If you laughed at the abusive 'Maidhaa Maavu' Kabali post, you need lessons in gender sensitivity

Dei oosi pona maavu, you don't have to be a misogynist to defend Thalaivar
If you laughed at the abusive 'Maidhaa Maavu' Kabali post, you need lessons in gender sensitivity
If you laughed at the abusive 'Maidhaa Maavu' Kabali post, you need lessons in gender sensitivity
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I was scrolling through Facebook aimlessly the other day when I saw this post shared several times by many men on my friends list. It was titled ‘Dei Maidhaa Maavu’ - a disparaging term to call someone who is fair-skinned and is usually, though not exclusively, applied to North Indians. I was intrigued. I confess, I was in the mood to read something politically incorrect and the ruder it was, the funnier it was bound to be.

The post is about the blogger’s (he calls himself Tamil Payyan) experience at Ega theatre in Chennai, where he went to watch the Rajinikanth-starrer, ‘Kabali’. For those who don’t know, Ega theatre usually screens only non-Tamil films and the crowd that goes there, as Tamil Payyan points out, is usually non-Tamil. Now I, too, was quite irritated by the number of people outside Tamil Nadu who had reviewed the film and trashed it without getting any of the references or subtexts in the narrative. I was equally annoyed by the slew of Rajinikanth-mocking, patronizing jokes that these pieces carried.

So no, I wasn’t feeling particularly kind towards the ‘maidhaa maavu’ folks who often adopt a condescending attitude towards South Indians and seem to believe that all we do is sit around in lungis all day, eating our curd rice. Thanks, Sarruk Khan. Before you punch me through the screen, I’m aware that South Indians do their fair share of stereotyping about communities across the globe, too – I fully acknowledge this. I did say I was in the mood to be politically incorrect.

However, my amusement quickly changed to discomfort when I read through the post. This is what happens: Tamil Payyan goes to the theatre and sits down next to a couple. The girl, he says, was beautiful while the boy looked like Arvind Swamy. The two of them speak in English while Tamil Payyan eavesdrops. Well, we all do that, no need to get judgemental. The couple starts to discuss, ‘Kabali’, the movie that they’re about to watch, and the boy finds it difficult to believe that the girl likes Rajinikanth movies. Tamil Payyan quotes the boy: “this guy’s movies make no sense lol he’s just a 70 year old guy grinding with a 20 year old girl screaming cheesy punchlines and doing ridiculous stunts why do anyone even like him.”

Any Thalaivar fan is likely to find that offensive – except, let’s remember, Tamil Payyan was eavesdropping and the comment was not addressed to him. What follows is Tamil Payyan’s recounting of his confrontation with the boy. He addresses him as ‘Dei maidhaa maavu’, followed by ‘Game of Thrones’ (I suppose this is a reference to pretentious folks who think they’re of higher intellect simply because they watch ‘A Game of Thrones’) and then unleashes a string of filthy abuse upon the guy. This includes a comment that the boy had come with the girl for a Rajinikanth film only to feel her up in the darkness – I’m saying it in a much more refined way, if that’s possible.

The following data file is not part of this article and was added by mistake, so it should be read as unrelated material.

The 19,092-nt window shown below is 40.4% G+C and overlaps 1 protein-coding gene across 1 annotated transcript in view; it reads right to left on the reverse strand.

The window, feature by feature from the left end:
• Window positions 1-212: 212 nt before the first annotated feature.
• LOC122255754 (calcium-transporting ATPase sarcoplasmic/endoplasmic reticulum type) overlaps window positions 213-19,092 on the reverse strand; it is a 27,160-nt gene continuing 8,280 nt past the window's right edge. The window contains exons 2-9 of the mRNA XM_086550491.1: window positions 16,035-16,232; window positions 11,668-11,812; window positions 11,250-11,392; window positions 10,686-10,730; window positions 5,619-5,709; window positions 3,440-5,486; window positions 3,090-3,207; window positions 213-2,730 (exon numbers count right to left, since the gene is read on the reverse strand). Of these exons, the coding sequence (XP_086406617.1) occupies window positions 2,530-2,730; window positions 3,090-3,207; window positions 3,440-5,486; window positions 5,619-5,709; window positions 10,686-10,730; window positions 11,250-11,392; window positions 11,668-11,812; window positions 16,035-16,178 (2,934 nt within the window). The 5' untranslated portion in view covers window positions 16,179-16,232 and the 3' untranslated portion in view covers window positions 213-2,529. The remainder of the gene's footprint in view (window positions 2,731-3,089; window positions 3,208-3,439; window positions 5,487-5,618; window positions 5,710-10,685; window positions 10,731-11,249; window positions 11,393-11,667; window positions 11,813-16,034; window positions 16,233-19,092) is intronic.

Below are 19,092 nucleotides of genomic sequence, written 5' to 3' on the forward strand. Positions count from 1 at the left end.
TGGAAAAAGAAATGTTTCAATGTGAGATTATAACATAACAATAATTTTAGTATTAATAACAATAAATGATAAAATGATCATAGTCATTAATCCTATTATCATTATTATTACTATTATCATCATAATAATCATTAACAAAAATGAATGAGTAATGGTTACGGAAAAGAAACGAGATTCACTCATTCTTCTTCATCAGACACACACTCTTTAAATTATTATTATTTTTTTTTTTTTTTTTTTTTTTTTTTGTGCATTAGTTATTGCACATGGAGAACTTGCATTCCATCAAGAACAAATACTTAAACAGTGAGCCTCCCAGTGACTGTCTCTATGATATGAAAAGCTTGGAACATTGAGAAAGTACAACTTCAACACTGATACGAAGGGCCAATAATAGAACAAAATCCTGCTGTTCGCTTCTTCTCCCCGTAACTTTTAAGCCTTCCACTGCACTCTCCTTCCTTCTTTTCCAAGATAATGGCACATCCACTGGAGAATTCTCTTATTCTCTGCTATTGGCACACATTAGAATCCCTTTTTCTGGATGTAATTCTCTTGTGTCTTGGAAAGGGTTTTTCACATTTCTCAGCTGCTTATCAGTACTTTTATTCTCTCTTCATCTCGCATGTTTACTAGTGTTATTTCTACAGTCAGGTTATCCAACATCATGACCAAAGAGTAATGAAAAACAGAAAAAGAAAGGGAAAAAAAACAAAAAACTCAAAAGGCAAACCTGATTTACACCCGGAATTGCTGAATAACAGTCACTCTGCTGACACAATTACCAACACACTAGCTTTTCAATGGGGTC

Tamil Payyan has since removed these lines from his post but it was very much there when it was providing so much rollicking amusement to the mostly male readership on social media. He then goes on to tell us that the girl was amused by his abuse of her friend and even smiled at him.

Since I stopped finding this post amusing beyond the first few lines, I wondered if something was wrong with me when everyone else was enjoying it so much. So I asked a bunch of (mostly South Indian women) what they thought about it. Their unanimous response was that not only did Tamil Payyan sound plain nasty, they found it rather cinematic that the girl was amused by Tamil Payyan’s abuse of her male friend and his references to her body. Dhanush-level cinematic, as one woman put it - the ‘local’ boy putting down the fair-skinned, pretentious fellow and winning the girl’s approval for doing so.

Is this an over-analysis of a harmless, personal blog? My alarm, really, is not at the post itself but at the kind of reception it has got. Including among men who otherwise claim to be gender-sensitive and speak up against violence and abuse. I’m sure there are a few women too, who found the post funny – it takes all types to make the world, after all – but the mostly polarized opinions tell us quite a bit about how differently men and women perceive such instances. What seems funny to a privileged gender is revolting to another because our locations and life experiences are so vastly different, even if we claim to be on the same page. We only sit up and recognize something as violent or unacceptable when it is presented to us as such, in as many words.

And for the record, I’ve READ the ‘A Game of Thrones’ series. That makes me snootier than people who’ve merely watched it. I’m also a Thalaivar fan who watched 'Kabali' twice the day it was released. Just so you know. Sorry to be a killjoy.

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